I was intrigued by hearing the words of BYRDS song, ‘Turn, Turn, Turn’ were from the Bible. I went looking for Ecclesiastes to find ‘There is a season’ and I had one of those wind experiences. A page in my Bible turned and I was looking at the ‘ Song of Solomon’. After reading a couple of verses, I quickly looked around to see if anyone was looking. Whoa! Nobody has ever mentioned this book! What is it doing in my Bible?

    I decided I wouldn’t tell anyone I found it; they might take my Bible away from me! This discovery did teach me the truth of the great principle, everything you need to know is in the Bible. More importantly, God wants me to know about all of those things. He put them in His Holy Word.

    I have found this to be true as well. No matter what criteria you could use to ban books, The Bible would be at the top of the list.

  3. Being a librarian, the only censorship I have practiced is to remain within the financial limits of the book budget. If a review raised a flag, the book with a raving review won. I will confess that I have done reverse censoring. If I thought something was too much "me," I might pass over it tempered by what was already in the collection. The collection needs to be balanced.

  4. I have to agree there is a lot more censoring of the good stuff going on these days than the bad, and I sometimes wonder if the "Friends of the Library" are really our friends. Our local chapter has made it possible this year to trade Water Babies, Tarzan of the Apes, and a complete collection of Jules Vern for multiple copies of the Twilight series and a new chair for the lounge. Now, we have a policy of never keeping a book more than five years old, so that our shelves -- rather than being a reflection of the wisdom of the ages -- look more like a parade of the latest fashions.

    It makes me wonder if this type of thing is going on only in small rural libraries (such as mine) that have space restrictions, or if similar trends are affecting the larger, metro libraries, as well. I also agree that children should be allowed to wander through a library at will. But I do not advocate taking advantage of their trust by presenting only present-day philosophies as the "real" world.

    Great post, Noel, and beautifully written.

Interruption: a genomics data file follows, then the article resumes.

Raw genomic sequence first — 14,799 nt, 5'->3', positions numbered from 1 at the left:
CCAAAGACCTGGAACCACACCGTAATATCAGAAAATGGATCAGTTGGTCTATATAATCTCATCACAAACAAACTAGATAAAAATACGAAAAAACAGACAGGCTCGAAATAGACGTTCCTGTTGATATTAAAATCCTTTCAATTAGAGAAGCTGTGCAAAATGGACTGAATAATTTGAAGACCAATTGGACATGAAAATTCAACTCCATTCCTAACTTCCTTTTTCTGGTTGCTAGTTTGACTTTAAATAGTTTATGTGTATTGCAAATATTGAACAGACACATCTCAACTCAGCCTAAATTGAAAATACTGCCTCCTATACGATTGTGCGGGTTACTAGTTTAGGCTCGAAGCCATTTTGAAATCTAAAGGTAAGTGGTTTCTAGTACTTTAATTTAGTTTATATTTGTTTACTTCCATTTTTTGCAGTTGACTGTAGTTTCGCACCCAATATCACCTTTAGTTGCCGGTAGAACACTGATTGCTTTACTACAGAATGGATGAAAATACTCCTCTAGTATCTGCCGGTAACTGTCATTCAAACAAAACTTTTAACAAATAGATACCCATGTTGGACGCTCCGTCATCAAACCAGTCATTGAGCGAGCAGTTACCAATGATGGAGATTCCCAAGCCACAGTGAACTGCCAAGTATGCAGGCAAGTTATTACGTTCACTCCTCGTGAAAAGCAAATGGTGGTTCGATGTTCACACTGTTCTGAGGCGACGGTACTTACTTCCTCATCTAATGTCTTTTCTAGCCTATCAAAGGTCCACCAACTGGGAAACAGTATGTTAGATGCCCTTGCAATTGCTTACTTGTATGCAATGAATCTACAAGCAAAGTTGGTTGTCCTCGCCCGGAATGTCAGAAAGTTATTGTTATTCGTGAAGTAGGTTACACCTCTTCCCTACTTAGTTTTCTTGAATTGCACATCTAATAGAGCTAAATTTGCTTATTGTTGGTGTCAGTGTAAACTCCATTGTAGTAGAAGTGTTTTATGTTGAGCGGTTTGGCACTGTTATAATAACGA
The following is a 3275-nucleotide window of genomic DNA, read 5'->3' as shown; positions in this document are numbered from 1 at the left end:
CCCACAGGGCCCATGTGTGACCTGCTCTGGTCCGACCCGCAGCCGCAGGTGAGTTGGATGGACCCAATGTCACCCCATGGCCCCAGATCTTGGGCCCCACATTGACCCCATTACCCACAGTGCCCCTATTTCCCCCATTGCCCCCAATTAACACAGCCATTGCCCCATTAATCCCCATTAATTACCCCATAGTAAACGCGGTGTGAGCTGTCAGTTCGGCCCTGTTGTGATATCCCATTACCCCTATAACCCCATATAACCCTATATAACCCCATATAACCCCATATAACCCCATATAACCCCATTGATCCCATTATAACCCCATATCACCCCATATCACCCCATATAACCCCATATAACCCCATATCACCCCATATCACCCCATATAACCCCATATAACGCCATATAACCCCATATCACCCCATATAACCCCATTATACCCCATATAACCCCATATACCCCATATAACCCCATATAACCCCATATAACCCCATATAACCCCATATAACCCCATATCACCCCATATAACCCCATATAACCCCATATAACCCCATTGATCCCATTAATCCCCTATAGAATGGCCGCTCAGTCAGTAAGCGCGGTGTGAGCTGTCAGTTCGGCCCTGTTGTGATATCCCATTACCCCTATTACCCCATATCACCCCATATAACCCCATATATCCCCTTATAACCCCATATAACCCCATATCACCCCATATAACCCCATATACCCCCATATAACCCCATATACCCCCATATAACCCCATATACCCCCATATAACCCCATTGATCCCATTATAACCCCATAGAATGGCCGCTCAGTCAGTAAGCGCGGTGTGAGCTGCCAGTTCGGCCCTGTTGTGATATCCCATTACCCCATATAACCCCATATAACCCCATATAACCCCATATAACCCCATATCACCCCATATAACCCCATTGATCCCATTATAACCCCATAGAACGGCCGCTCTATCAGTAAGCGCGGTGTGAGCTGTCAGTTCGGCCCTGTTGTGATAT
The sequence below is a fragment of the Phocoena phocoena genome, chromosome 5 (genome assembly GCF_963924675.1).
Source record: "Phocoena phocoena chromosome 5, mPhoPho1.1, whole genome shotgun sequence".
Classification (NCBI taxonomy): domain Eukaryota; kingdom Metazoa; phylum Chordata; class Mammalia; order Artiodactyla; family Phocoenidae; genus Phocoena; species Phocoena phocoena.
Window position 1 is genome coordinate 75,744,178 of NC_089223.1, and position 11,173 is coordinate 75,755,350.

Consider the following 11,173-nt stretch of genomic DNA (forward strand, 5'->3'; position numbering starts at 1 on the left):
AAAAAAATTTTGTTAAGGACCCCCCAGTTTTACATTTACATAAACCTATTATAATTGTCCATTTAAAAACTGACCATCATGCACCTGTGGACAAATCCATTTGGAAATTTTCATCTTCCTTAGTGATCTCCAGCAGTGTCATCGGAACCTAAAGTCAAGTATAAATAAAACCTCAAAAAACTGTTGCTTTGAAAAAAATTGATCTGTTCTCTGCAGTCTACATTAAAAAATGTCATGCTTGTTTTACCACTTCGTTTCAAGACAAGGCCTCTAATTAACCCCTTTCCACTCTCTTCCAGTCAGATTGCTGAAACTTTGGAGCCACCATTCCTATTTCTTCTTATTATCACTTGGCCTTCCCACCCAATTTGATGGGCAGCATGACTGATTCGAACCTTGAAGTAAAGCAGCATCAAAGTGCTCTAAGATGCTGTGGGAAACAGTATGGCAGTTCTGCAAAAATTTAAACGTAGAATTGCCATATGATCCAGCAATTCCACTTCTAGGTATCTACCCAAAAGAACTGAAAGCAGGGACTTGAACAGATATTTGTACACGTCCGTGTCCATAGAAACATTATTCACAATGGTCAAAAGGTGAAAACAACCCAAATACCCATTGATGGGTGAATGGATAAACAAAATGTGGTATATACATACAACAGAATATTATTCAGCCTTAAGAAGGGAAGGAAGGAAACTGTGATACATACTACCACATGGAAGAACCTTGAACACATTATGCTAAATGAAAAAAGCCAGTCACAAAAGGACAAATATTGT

5. Okay, I confess. I'm a censor. I've taken books donated to one of the lending libraries for cruisers (you donate/you take/you return one/or you don't -- because there are always more coming in from boaters who can't store them all, and the library in the next port can use what you have just read. Which, in reality, will be visited by most of the folk here at one time or another). Once or twice (okay, perhaps even thrice) I've been so disgusted by miserable writing (poor grammar -- why don't they teach pronoun usage any longer?) coupled with a non-existent story line or graphic ugliness, that I've chucked it instead of putting it back on the shelf for someone else.

    Hate me if you will, but the teacher in me, the one who loves language, who accepts a variety of taste but cringes at miserable use of our language, sometimes roars loudly when confronted with the dregs (albeit in a pretty cover) that I have picked up. And why did I slip it in my bag? Because of the cover and because someone bothered to publish it, a feat which my fiction has yet to achieve.

    You might say, who are you to make this choice? Good question. I don't have an answer. This is merely confession time.

    And you know what? If I'd written any of those books, perhaps in some unhappy early day of my career, I'd rejoice if someone tossed it in the trash instead of spreading my infamy to the next hapless soul.

    I'm going to publish this anonymously, something I normally abhor. I certainly should take responsibility for my words. But I'm running shy of the internet these days, so I ask your forgiveness and forbearance this time.